Practicing safe opioid use is extremely important. Opioid pills and patches are commonly prescribed to those with severe pain and discomfort. Used properly, these drugs can provide the opportunity for a person to heal without intense discomfort.
However, there is a potential for addiction that can lead to greater health concerns. To avoid this, be conservative in using these drugs and, most importantly, stop using them as soon as your pain subsides.
An additional component to the safe opioid use is proper storage, management, and disposal of opioid pills and patches. Learning how to care for them can help protect not only you but your family as well.
When You Receive Opioids from Your Doctor
Recognize the risks with opioids. Because of how highly addictive these drugs are, it is very important for people to use them for as short of a period of time and only as needed.
According to the National Institutes on Drug Abuse, 21 to 29 percent of people who are prescribed opioids and opioid patches for chronic pain, misuse them. About 12 percent develop an opioid disorder.
Your first step, then, is to understand your prescription:
- How many pills do you need to take at one time?
- How often should you take them?
- Should you just take them when you have discomfort?
Knowing this, you can plan to manage your medications easier. For example, once you get them home, be sure to store them according to the directions on the bottle. Generally speaking, most should not be stored around intense heat or cold temperatures. They should be kept in an area that is dry without a lot of humidity.
How to Keep Opioids Safe at Home
While you need to use them, keep these products protected to maintain safe opioid use. It may be easier to do this than you think:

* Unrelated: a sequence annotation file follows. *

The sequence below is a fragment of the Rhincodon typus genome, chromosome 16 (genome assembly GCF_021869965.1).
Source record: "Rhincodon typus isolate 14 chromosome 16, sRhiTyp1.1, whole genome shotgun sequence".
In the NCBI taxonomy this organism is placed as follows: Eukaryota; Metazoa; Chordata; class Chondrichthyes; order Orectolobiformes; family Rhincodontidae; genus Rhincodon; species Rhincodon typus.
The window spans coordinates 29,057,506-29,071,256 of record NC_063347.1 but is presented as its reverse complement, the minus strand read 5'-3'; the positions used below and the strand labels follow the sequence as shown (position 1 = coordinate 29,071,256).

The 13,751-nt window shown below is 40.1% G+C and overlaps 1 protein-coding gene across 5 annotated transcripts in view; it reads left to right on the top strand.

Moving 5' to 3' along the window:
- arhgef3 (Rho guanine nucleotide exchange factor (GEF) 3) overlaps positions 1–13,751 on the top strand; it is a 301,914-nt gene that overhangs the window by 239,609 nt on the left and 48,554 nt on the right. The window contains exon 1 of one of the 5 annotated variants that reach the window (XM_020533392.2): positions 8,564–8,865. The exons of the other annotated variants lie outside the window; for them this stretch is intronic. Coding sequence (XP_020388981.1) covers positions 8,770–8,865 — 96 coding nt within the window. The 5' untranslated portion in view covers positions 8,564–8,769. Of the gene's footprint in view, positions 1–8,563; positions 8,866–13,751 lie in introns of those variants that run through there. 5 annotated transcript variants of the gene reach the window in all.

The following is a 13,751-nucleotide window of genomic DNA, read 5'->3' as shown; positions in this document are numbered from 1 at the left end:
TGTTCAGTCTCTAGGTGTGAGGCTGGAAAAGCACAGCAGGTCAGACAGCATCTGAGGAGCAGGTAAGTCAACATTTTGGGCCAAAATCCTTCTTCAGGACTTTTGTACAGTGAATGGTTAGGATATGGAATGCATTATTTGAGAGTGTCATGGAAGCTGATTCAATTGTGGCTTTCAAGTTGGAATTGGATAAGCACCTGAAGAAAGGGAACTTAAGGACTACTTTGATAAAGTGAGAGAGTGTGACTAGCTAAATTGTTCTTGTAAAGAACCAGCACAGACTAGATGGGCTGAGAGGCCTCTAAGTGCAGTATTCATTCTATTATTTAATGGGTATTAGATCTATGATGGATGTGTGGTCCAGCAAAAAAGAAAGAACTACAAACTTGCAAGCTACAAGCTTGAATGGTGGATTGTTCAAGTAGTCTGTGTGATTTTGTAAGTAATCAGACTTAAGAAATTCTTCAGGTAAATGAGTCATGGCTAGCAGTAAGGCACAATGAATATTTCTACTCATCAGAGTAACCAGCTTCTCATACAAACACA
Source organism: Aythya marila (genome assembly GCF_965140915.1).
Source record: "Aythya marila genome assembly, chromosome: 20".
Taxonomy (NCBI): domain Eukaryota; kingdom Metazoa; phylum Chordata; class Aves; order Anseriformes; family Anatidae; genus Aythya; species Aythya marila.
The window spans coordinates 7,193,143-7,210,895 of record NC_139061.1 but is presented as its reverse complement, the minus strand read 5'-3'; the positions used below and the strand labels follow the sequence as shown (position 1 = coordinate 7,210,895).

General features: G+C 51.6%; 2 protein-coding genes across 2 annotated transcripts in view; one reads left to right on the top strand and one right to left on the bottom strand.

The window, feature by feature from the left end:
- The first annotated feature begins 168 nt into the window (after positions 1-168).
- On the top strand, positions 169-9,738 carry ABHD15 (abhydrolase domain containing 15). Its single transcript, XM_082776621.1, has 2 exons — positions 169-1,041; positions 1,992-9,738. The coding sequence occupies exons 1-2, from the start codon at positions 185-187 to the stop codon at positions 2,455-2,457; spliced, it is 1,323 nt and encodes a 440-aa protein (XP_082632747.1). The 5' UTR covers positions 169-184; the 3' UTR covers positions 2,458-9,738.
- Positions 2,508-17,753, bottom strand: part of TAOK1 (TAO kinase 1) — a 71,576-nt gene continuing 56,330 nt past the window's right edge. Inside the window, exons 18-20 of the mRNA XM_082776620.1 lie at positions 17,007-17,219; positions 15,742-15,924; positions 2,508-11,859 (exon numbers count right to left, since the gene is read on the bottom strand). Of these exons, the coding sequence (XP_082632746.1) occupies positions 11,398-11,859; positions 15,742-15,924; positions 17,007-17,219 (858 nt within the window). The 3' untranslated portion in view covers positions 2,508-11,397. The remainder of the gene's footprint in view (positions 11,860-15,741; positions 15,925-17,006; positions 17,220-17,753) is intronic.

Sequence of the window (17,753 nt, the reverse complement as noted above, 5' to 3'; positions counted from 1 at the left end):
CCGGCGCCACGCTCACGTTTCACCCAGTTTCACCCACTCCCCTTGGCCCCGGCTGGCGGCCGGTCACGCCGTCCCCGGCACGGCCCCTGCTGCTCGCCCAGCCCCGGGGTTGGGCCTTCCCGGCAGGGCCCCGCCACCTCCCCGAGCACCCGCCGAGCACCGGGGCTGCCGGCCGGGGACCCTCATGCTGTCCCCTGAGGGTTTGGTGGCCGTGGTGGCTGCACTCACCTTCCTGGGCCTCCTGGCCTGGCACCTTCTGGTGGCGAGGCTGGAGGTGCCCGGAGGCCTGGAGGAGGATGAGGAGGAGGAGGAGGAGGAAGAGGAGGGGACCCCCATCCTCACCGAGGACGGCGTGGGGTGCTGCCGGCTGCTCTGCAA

1. Locked Containers Promote Safe Opioid Use
Start with storing them in a locked container if possible. Keep the key with you, the person who is using them. By locking them in a container, you minimize the risk that someone can accidentally access them, mistake them for another product, or steal them from you.
2. Keep the Original Containers
Store these drugs in their original container provided by your doctor or pharmacy. Do not distribute them over your medicine containers or multi-day pill holders. Rather, keep them in their original packaging that should include your name and information about how to take them.
3. Never Leave Them Near Children for Safe Opioid Use
Take every step possible to keep inaccessible to children of all ages. Store the locked box in your bedroom or office where kids do not look. You may also want to avoid talking about having these drugs on you as well. Even if your children would never take them, that doesn’t mean their friends or the neighbors they tell will be as respectful.
If you have kids in the home that may ask about the medications, explain to them what they are and why they are used. It’s important never to try to convince kids to take their own medications as “candy” since this can create the wrong message. Rather, be sure they understand the legal ramifications and the health risks of taking medications that don’t belong to them.